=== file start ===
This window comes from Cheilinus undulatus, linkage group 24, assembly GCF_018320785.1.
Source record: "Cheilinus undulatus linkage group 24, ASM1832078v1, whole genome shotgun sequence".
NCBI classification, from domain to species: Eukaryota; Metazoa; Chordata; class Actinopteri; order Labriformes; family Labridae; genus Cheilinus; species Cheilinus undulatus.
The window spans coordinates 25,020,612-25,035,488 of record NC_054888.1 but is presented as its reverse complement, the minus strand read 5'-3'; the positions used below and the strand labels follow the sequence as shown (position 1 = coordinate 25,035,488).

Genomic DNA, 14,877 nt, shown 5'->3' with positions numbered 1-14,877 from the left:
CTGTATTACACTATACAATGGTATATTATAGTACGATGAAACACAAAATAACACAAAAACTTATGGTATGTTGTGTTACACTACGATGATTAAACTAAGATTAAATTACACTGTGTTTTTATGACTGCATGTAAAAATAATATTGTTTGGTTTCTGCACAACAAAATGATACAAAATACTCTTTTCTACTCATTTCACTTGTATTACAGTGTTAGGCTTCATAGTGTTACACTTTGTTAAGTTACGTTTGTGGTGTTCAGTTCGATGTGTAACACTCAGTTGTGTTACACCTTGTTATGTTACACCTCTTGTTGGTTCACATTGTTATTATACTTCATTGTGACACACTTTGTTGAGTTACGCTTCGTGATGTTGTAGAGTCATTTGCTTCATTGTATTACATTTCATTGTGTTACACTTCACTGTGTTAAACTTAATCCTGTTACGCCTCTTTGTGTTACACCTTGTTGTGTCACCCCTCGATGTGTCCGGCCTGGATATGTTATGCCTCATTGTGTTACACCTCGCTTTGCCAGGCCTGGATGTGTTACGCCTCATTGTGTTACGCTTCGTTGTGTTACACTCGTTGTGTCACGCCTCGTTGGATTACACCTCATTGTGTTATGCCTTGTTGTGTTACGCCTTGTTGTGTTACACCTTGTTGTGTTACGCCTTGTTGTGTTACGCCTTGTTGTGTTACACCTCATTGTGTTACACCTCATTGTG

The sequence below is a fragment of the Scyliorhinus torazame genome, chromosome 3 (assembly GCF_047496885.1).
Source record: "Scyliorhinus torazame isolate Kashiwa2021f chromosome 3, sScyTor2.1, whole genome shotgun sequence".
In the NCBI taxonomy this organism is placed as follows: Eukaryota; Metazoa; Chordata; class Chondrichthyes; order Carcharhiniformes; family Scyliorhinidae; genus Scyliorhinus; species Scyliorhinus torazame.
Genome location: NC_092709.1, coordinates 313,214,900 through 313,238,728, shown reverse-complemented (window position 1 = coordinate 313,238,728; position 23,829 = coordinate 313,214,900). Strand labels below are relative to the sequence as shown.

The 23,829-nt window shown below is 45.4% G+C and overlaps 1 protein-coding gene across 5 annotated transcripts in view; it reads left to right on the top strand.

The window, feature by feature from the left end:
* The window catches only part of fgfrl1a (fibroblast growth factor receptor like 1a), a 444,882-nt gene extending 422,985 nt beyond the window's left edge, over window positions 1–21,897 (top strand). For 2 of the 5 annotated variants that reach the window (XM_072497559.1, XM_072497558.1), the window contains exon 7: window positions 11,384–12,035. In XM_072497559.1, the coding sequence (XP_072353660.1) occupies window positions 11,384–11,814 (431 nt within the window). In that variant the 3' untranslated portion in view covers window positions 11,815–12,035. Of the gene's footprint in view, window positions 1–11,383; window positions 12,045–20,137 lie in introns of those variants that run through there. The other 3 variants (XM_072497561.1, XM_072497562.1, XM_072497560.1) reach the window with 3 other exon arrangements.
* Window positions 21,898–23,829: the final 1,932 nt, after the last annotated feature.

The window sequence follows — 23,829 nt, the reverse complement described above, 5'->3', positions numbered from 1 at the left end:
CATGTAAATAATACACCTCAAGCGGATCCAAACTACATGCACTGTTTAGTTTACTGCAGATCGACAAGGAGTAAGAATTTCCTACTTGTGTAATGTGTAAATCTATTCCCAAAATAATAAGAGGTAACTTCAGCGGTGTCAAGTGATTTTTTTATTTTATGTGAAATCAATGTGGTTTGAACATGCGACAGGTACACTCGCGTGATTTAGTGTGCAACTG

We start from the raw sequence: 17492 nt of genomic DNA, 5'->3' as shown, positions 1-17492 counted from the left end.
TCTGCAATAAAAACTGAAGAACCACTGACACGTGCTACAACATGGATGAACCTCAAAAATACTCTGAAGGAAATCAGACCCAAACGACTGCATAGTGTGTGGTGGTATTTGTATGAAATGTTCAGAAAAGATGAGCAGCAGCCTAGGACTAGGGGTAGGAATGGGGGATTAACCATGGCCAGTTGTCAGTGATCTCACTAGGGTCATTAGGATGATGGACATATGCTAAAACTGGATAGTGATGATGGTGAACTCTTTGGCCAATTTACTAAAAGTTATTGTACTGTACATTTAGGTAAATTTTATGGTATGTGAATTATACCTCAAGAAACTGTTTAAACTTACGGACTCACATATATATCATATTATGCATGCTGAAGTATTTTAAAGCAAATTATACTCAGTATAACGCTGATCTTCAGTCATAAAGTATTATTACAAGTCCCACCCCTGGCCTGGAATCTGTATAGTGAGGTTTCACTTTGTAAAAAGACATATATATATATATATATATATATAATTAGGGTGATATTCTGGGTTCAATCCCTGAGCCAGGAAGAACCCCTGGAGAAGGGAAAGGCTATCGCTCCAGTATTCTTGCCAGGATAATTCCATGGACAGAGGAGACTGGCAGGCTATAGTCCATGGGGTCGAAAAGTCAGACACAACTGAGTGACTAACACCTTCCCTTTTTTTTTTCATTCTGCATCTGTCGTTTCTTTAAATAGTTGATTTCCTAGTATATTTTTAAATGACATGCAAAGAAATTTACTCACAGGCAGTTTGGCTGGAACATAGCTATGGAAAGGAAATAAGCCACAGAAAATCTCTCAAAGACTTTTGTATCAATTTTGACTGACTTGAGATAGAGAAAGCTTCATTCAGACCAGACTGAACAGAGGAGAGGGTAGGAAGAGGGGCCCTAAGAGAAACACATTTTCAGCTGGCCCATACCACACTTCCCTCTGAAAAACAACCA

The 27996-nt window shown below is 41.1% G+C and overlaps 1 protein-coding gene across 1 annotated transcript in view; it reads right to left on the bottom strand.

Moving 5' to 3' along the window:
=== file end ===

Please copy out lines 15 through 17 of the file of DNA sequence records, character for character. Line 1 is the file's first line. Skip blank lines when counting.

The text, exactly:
The window sequence follows — 23,829 nt, the reverse complement described above, 5'->3', positions numbered from 1 at the left end:
CATGTAAATAATACACCTCAAGCGGATCCAAACTACATGCACTGTTTAGTTTACTGCAGATCGACAAGGAGTAAGAATTTCCTACTTGTGTAATGTGTAAATCTATTCCCAAAATAATAAGAGGTAACTTCAGCGGTGTCAAGTGATTTTTTTATTTTATGTGAAATCAATGTGGTTTGAACATGCGACAGGTACACTCGCGTGATTTAGTGTGCAACTG

We start from the raw sequence: 17492 nt of genomic DNA, 5'->3' as shown, positions 1-17492 counted from the left end.